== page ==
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Love Garden, and respect Indent, Spring of Two Blue-Js and Silent Tongues, but for expression, concision and the recorded sound of instrument, here’s the solo album I go back to most often. ‘Cept for that homemade cassette of the maestro rocking in Providence in the mid-’80s.
There was some visible jaw dropping in the audience when Rudresh Mahanthappa
‘s band blasted their first notes at the Winter Jazzfest in January. The quintet came out charging, its fractured spin on Charlie Parker’s songbook teeming with the ardor that has come to define the saxophonist’s work. The new Bird Calls
catches all this fierceness. Mahanthappa
has crafted original tunes inspired by a signature phrase or thematic element in the Parker canon, and his squad breaks them apart and glues them back together with a maniacal glee. In a modern tongue, they sustain all the joy and physicality that helped define bebop’s beginnings.
Tuesday March 20 7:30 pm + 10 pm
Tickets are $25
A fair amount of scholarship and symbolism accompanies Danilo Pérez’s new ode to his homeland. On the occasion of Panama’s fifth century the brilliant pianist applies himself to a celebration of the culture that continues to nurture his muse. Along the way he employs his ace working band, his superb rhythm section mates from Wayne Shorter’s quartet, hand percussion, pan flutes, chanting and a very agile violinist. Echoing the intrepid nature of Balboa himself (as well as the people who lives were amended by his historic arrival) Pérez steers his ship through seas both choppy and calm, coming up with a string of elaborate pieces that impress with their intricacy while wooing with their beauty.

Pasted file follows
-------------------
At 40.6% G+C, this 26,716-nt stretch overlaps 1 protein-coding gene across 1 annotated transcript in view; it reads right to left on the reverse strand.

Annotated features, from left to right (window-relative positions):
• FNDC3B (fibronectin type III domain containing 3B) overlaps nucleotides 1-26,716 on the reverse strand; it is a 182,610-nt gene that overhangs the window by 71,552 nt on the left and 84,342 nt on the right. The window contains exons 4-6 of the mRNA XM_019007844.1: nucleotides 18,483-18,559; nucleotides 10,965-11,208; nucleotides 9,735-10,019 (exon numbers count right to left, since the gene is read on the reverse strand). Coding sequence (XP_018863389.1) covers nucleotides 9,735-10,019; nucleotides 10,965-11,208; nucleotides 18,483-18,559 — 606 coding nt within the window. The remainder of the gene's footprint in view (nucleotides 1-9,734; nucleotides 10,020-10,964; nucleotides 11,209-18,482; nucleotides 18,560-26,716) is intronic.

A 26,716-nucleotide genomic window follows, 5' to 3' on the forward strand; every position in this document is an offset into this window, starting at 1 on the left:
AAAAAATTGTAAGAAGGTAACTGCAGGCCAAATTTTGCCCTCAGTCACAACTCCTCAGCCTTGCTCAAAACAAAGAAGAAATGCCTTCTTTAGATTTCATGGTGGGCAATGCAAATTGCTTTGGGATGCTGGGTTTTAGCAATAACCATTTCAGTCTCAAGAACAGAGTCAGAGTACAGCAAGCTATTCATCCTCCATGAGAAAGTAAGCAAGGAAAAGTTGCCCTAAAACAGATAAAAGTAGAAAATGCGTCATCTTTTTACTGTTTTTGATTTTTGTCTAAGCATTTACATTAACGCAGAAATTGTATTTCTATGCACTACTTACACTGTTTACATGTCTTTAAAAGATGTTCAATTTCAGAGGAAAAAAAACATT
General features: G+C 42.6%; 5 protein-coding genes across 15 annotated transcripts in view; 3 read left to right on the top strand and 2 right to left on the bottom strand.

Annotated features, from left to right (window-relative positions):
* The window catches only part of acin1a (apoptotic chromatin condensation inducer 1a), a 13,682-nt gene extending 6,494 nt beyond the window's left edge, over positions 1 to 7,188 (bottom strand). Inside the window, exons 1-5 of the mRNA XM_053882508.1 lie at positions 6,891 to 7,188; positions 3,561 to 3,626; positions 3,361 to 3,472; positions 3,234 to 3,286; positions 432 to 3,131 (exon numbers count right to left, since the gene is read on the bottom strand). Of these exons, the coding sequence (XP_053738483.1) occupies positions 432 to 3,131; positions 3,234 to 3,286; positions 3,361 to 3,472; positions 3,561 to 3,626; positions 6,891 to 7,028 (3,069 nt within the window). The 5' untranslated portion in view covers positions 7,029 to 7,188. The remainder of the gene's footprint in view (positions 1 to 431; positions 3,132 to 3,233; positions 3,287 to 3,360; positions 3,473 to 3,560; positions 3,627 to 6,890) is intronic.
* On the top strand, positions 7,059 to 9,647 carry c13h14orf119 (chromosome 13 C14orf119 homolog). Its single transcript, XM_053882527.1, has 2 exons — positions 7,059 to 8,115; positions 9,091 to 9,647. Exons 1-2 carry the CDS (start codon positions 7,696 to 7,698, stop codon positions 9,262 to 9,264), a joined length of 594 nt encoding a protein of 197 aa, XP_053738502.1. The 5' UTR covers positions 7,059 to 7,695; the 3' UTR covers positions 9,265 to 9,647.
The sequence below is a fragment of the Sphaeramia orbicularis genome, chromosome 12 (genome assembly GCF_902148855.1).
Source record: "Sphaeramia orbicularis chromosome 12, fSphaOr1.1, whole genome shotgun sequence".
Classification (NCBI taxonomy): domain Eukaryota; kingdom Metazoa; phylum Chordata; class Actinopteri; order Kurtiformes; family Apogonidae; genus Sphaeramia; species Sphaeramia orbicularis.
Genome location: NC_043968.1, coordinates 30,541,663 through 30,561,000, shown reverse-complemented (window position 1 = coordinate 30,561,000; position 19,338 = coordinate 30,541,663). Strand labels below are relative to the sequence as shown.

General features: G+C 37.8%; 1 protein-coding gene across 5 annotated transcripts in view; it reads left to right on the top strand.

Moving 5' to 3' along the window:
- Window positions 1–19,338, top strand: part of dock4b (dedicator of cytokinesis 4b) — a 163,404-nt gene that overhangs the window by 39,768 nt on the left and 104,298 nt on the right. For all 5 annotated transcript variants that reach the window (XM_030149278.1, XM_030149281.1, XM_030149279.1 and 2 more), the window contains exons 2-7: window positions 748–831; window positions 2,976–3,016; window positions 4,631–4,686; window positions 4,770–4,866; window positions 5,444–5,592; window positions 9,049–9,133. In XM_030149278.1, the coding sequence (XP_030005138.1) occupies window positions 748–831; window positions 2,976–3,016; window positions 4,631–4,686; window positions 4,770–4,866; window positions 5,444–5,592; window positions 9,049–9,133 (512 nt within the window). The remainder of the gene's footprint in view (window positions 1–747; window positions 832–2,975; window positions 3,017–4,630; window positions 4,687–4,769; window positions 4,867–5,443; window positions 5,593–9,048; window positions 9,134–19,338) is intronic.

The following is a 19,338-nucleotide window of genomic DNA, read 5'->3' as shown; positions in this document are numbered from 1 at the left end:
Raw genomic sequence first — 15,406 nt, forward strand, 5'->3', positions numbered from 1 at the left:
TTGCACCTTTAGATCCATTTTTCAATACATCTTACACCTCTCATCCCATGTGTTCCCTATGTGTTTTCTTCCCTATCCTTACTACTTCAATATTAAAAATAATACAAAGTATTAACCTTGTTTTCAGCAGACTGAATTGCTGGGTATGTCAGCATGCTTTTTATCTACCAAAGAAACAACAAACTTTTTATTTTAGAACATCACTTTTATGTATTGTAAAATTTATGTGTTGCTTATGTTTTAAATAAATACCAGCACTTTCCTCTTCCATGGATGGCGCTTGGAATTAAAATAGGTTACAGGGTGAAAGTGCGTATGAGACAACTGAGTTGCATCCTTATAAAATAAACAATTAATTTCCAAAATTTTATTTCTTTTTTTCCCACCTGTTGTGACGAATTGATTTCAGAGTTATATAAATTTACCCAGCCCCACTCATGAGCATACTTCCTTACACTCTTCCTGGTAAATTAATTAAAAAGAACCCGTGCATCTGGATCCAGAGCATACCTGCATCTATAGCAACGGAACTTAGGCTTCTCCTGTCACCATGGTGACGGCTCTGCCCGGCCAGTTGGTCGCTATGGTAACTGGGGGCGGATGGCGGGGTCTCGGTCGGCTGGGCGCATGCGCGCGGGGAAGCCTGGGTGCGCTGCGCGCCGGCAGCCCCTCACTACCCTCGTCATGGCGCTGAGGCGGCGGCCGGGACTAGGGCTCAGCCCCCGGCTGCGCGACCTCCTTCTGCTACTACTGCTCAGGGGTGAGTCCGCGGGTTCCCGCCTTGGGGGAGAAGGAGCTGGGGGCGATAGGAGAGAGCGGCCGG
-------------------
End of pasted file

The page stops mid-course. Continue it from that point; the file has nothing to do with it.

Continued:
Pérez’s piano work has always had a slippery side to it. Though he can be declarative, his lines often slide away from the phrase just rendered; ever since he viewed Thelonious through his filter in ‘96’s Panamonk, a restless if deft fluidity has guided his improvisations. Part of this new album’s charm comes from the flowing manner in which Pérez unpacks his lines. From the opening full ensemble track to the solo excursion that kicks off “The Canal Suite,” the rhythmic idiosyncrasies of the Caribbean align with established Euro designs, establishing a common ground rather quickly. “Abia Yala (America)” is equal parts chatty and formal – and all the more fetching for it.
Under Perez’s guidance, a folk dance resounds with the rigor of an étude. The apex here might be gloriously hyper “Melting Pot (Chocolito)” and its balance-beam maneuvers between arrangement and improv. The band lives this music – its vivid nature is heightened by the authority that leaps from the performance. That level of commitment bolsters the impact of several pieces. Though there are plenty of twists and turns, they’re played with the ease of 4/4 swing.
Pérez has said he sees these works in a cinematic manner, and the evocative nature of the program supports that notion. From the Guna chanting and narration to the bustle of instrumental tumult, the composer’s lyricism conjures the frolic, travails and glories of a proud people reflecting on their steady growth while appreciating their own cultural breadth.